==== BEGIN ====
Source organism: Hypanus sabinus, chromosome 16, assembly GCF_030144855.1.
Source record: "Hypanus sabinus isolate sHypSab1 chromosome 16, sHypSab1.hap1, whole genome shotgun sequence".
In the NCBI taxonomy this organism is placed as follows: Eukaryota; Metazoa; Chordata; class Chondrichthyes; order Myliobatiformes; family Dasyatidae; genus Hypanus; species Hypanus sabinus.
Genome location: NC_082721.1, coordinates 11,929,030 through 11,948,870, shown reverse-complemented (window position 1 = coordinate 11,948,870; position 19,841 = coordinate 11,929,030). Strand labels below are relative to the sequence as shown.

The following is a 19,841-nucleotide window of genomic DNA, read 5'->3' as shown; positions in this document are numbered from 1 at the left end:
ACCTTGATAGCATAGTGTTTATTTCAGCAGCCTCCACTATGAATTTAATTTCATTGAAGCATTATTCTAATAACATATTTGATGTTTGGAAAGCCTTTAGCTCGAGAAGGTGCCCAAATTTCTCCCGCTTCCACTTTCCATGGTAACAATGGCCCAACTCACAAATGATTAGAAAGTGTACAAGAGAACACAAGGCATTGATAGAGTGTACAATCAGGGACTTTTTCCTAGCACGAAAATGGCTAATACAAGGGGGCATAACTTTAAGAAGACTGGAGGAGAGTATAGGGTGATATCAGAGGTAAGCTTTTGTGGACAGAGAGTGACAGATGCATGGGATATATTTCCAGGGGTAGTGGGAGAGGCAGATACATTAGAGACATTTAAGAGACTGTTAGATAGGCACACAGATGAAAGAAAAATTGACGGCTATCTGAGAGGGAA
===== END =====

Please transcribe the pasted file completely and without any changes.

Source organism: Hypanus sabinus, chromosome 16, assembly GCF_030144855.1.
Source record: "Hypanus sabinus isolate sHypSab1 chromosome 16, sHypSab1.hap1, whole genome shotgun sequence".
In the NCBI taxonomy this organism is placed as follows: Eukaryota; Metazoa; Chordata; class Chondrichthyes; order Myliobatiformes; family Dasyatidae; genus Hypanus; species Hypanus sabinus.
Genome location: NC_082721.1, coordinates 11,929,030 through 11,948,870, shown reverse-complemented (window position 1 = coordinate 11,948,870; position 19,841 = coordinate 11,929,030). Strand labels below are relative to the sequence as shown.

The following is a 19,841-nucleotide window of genomic DNA, read 5'->3' as shown; positions in this document are numbered from 1 at the left end:
ACCTTGATAGCATAGTGTTTATTTCAGCAGCCTCCACTATGAATTTAATTTCATTGAAGCATTATTCTAATAACATATTTGATGTTTGGAAAGCCTTTAGCTCGAGAAGGTGCCCAAATTTCTCCCGCTTCCACTTTCCATGGTAACAATGGCCCAACTCACAAATGATTAGAAAGTGTACAAGAGAACACAAGGCATTGATAGAGTGTACAATCAGGGACTTTTTCCTAGCACGAAAATGGCTAATACAAGGGGGCATAACTTTAAGAAGACTGGAGGAGAGTATAGGGTGATATCAGAGGTAAGCTTTTGTGGACAGAGAGTGACAGATGCATGGGATATATTTCCAGGGGTAGTGGGAGAGGCAGATACATTAGAGACATTTAAGAGACTGTTAGATAGGCACACAGATGAAAGAAAAATTGACGGCTATCTGAGAGGGAA